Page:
That being said, we could envision Bitcoin being used more widely as a transaction medium in parts of the global economy where certain conditions are met. For example, Bitcoin could be a preferred medium of exchange in a country with a domestic currency or banking system that is unstable; in these instances, users may also appreciate Bitcoin’s censorship resistance properties, especially if transaction costs are lower or the network benefits of existing money/monetary systems have been overcome. Bitcoin’s use in El Salvador meets some of these conditions: the Chivo wallet5 covers all retail transaction fees, and the network challenges were overcome by government decree,6 but – importantly – the nation did not have a volatile domestic currency beforehand (it was Dollarized) and it remains to be seen to what extent Bitcoin will remain a durable transaction medium.

Organic adoption may increase as a result of efforts to reduce Bitcoin transaction costs via the Lightning Network, a “Layer 2” protocol. Layer 1 blockchains are the base level database, or “digital ledger,” where transactions settle. Layer 2s are additional protocols that exist alongside Layer 1 chains and benefit from its consensus mechanism and security. Layer 2s typically provide additional application functionality and/or lower costs.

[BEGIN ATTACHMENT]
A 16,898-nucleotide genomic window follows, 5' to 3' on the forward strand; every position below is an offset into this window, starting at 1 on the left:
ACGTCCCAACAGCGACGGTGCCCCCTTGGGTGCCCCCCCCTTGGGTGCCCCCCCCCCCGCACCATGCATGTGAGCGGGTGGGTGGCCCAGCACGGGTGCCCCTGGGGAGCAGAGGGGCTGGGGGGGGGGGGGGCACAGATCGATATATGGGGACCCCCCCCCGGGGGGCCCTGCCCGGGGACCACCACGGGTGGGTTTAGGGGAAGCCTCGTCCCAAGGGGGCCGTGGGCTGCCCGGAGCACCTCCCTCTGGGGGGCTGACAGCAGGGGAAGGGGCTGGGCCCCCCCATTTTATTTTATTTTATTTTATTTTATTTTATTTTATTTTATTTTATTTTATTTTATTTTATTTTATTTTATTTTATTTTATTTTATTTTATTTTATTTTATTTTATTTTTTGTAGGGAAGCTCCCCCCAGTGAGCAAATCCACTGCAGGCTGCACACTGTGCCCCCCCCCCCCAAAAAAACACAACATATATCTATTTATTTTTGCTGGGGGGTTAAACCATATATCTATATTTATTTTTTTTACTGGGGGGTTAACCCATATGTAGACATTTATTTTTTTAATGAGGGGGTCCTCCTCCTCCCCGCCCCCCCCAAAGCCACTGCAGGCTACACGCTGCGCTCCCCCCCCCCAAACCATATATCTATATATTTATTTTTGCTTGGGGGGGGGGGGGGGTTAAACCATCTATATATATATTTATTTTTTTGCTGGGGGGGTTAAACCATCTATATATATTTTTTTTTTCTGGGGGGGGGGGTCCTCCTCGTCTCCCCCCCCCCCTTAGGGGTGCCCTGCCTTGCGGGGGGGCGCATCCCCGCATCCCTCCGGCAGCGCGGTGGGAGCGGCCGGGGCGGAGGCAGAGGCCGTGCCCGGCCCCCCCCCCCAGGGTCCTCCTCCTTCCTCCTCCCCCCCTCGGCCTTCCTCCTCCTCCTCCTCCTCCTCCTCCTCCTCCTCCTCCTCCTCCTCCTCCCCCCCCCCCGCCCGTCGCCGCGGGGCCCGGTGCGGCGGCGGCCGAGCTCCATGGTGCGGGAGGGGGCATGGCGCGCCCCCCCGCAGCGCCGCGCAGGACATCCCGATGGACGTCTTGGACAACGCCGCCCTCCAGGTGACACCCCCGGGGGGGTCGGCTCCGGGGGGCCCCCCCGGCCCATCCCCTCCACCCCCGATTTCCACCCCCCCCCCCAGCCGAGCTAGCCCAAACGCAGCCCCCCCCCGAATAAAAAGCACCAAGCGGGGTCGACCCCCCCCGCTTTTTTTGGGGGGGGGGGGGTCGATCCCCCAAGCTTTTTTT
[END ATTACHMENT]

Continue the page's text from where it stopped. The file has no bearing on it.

The Lightning Network is a Bitcoin Layer 2 scaling solution designed for low cost and high volume payments. Instead of settling every transaction on the Layer 1 blockchain, users send and receive payments through off-chain channels, which can then be periodically settled to the main network. The Lightning Network had low adoption initially, but is showing more progress as development continues (Exhibit 3).  Notably, the Lightning Network is capable of more than just direct Bitcoin transactions; in the future, it could also support stablecoins7 or fiat payments that are routed through Bitcoin (i.e., fiat-to-Bitcoin-to-fiat payments). In these instances, Bitcoin would accrue value as the settlement asset of a network used for digital payments, even if it is not used as a digital payments medium directly.